This time of year I’m often out in the garden, either working or photographing, until nearly sunset. Then we’ll prepare dinner and sit at our kitchen table enjoying the view of our garden as we eat. I’ve taken to keeping one of my cameras in the house, rather than the studio, so I’ll be ready when I see nice light happening in the garden.
Last night I left the table to head out when the last rays of evening sun illuminated the branches and new foliage of this large black cottonwood (Populus trichocarpa) that stands in our woods not far from the border with our lawn. Continue reading
One of our common garden and woodland weeds here in the Pacific Northwest is a cute little geranium known variously as stinky Bob, herb Robert, red robin, death come quickly, storksbill, fox geranium, or Geranium robertianum. I usually call it herb Robert, but I hear a lot of people around here calling it stinky Bob because of the strong fragrance of the foliage. Whatever you call it, this is an introduced invasive thug — an unwelcome weed in my garden and woods. Continue reading
Are there times when you wish you were a bird or a butterfly, able to fly above your garden and look down on the view?
Most of the time we go through life contentedly looking at the world from whatever height our eyes are, in my case about five feet above the ground. But the world looks different from above. The photo at the top was made from my office deck, looking down on the native shrub and perennial bed out front. Continue reading
One of the great things about being confined to our home is to watch the near-daily changes in our garden since we can’t go far afield to catch the blossoms somewhere else. The flowers that were in full bloom just a week ago are fading and new ones are taking their place. Right now, it’s the serviceberries (Amelanchier alnifolia) that are putting on their spring show.
The serviceberries are the white flowers in the photo. Behind them are the brilliant yellow flowers of golden currant (Ribes aureum). Both shrubs are native to Washington state, although the currant is an east of the mountains species. Also starting to bloom is great camas (Camassia leichtlinii), another Pacific Northwest native.
This simple basket of fresh garden vegetables represents dinner for three on three occasions, a total of nine meals. Now that the days are getting longer and nights are warmer, the vegetable garden is gearing up to take off and keep us fed until well after the leaves fall from the trees come autumn. Continue reading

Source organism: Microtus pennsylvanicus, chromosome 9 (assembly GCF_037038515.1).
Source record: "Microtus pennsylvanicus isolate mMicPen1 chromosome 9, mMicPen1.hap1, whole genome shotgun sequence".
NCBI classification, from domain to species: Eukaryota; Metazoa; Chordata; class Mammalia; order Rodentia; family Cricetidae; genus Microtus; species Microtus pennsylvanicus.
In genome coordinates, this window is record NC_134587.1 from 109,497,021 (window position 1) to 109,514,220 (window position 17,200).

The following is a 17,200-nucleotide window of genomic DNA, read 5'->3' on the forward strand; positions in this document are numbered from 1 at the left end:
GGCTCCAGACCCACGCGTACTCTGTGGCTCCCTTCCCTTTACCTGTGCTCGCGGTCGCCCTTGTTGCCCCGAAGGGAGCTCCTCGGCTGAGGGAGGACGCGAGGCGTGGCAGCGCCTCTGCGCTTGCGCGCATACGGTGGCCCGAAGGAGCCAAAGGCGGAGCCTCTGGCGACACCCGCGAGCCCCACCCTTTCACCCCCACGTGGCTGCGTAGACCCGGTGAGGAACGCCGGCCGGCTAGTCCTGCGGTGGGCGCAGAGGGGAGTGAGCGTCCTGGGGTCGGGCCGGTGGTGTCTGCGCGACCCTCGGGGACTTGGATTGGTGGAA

Every afternoon about 5 o’clock we let our chickens out into the yard and garden to forage until their bedtime. Since we have predators around — hawks, eagles, and coyotes — we make sure there’s a human nearby in the yard to keep an eye on our girls.
We joke that we’re tuning in to the chicken channel. It’s relaxing live entertainment. We’ll even pop open a beer or pour a glass of wine to enjoy while watching the hens forage for grass, bugs, grubs, and slugs. Continue reading
‘Mountain Fire’ Japanese Andromeda, a cultivar of Pieris japonica, is a standout shrub in our garden. It’s a broadleaved evergreen so we can enjoy it year around but it’s especially nice right now as the new foliage emerges. It’s those bright red new leaves that give the cultivar its name. It’s the small shrub in the foreground of the photo above. Continue reading
We love our fresh garden salads and aim to have fresh lettuce just as early in the season as possible. This cold frame full of the leafy greens will keep us in salads for several weeks as we pick just the largest outside leaves from each plant. That way they keep growing and providing us with tasty greens. Continue reading
One of the things I love about gardens is that they’re always changing. You might notice the difference from one day to the next, but over the course of a few days or weeks growth can be dramatic. Three years ago we planted this front yard native shrub and wildflower garden. It’s not 100% native, as you can see from the Grape Hyacinths and Geranium foliage at the bottom of the photo, but going native is our intent here.
This garden bed looks open and not all that exciting right now. However, there are going to be a lot of flowers soon. Continue reading
Remember that camping trip with your college friends when someone asked where they could plug in their hair drier and the smart aleck in the group said, “Go plug it into the current bush.”? Then your hapless friend wandered around looking for a bush to plug into. Whether they found one is open to question.
If our friend happened to be visiting our garden this month I could point them to four different species of native currants or gooseberries. They’re all members of the genus Ribes, and there are 18 species (not counting varieties and subspecies) in Washington state. There’s some difference of opinion about the common names for these. Some we call currants and some are gooseberries, generally (but not always) based on the size of the fruit.
In the photo above we’re looking at the flowers of Coast Black Gooseberry, Ribes divaricatum. It’s also sometimes called Straggly Goosebery or Spreading Gooseberry or Wild Black Gooseberry. Continue reading